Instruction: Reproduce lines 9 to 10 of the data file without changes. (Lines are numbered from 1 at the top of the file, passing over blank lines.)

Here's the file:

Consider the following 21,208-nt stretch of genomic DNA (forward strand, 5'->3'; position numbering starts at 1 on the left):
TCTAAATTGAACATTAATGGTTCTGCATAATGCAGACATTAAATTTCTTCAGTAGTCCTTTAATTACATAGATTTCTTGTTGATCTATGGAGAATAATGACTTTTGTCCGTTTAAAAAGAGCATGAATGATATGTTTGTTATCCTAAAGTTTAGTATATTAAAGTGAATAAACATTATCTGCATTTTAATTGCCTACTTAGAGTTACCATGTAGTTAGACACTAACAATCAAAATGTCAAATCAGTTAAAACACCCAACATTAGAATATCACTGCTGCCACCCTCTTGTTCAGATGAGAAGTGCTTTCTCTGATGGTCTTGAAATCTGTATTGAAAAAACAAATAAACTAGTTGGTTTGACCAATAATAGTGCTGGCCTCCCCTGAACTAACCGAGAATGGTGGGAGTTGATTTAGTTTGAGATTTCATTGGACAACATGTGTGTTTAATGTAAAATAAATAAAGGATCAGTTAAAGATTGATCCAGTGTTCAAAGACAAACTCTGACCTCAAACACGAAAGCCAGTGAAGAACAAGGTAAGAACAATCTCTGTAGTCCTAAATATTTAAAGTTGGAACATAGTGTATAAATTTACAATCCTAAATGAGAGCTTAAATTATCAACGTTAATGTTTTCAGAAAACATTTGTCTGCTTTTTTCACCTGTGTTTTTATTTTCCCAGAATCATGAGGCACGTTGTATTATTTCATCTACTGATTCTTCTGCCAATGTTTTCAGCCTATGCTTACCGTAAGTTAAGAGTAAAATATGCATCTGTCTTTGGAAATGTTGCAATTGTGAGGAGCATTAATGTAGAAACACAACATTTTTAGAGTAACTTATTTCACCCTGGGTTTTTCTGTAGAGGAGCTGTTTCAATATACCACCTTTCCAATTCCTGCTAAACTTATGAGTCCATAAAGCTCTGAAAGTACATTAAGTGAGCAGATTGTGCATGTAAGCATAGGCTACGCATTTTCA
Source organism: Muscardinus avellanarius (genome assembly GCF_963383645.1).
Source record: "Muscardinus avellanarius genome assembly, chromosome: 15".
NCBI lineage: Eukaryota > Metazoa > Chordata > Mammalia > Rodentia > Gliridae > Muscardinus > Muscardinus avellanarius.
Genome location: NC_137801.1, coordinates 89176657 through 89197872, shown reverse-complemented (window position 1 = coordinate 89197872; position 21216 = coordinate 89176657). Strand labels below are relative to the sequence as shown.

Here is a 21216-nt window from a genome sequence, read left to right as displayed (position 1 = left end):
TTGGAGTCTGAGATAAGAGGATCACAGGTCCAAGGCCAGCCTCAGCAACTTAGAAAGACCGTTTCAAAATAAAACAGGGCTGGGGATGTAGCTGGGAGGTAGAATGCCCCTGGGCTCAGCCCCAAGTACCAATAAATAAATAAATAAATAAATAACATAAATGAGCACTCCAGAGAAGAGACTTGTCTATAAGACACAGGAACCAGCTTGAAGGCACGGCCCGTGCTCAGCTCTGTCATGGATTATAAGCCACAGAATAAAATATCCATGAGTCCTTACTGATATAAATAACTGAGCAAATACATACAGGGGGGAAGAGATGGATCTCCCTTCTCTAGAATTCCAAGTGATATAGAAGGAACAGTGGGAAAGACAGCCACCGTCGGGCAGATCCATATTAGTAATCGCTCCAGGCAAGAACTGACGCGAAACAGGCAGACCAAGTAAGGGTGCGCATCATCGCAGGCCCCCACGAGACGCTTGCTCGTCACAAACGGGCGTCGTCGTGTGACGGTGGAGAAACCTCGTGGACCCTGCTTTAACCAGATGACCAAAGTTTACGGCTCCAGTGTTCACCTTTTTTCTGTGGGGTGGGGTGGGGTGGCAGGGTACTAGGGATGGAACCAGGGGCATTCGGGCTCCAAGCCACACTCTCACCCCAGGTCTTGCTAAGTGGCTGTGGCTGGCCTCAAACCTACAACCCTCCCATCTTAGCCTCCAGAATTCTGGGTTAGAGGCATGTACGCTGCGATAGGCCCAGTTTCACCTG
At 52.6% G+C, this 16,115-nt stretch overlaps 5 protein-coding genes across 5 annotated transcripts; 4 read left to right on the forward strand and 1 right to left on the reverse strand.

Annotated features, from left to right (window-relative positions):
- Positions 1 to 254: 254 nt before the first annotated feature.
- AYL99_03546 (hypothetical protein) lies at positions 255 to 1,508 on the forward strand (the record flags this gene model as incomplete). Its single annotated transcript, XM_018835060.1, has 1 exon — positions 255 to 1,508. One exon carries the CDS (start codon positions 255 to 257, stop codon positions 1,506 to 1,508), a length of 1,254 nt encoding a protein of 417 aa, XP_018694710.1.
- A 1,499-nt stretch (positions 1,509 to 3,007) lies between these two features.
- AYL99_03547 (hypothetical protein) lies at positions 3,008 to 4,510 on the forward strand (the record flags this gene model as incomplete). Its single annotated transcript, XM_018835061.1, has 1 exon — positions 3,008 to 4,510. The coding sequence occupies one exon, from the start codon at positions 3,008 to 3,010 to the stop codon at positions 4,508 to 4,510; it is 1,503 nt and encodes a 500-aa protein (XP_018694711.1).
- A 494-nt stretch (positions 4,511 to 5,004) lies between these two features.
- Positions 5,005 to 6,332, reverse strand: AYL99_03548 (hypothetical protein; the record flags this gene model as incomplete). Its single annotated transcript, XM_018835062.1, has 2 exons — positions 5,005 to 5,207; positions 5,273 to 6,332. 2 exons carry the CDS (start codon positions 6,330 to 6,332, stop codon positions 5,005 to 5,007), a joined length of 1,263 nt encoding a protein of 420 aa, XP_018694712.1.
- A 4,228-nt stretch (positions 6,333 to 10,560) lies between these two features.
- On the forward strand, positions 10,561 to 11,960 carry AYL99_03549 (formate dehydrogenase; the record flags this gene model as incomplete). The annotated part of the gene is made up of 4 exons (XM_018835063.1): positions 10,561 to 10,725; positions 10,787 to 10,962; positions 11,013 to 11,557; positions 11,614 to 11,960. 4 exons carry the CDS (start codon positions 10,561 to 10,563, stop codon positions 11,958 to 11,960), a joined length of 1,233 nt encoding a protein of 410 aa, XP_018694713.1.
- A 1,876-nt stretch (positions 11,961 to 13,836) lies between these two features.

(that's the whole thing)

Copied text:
At 52.6% G+C, this 16,115-nt stretch overlaps 5 protein-coding genes across 5 annotated transcripts; 4 read left to right on the forward strand and 1 right to left on the reverse strand.

Annotated features, from left to right (window-relative positions):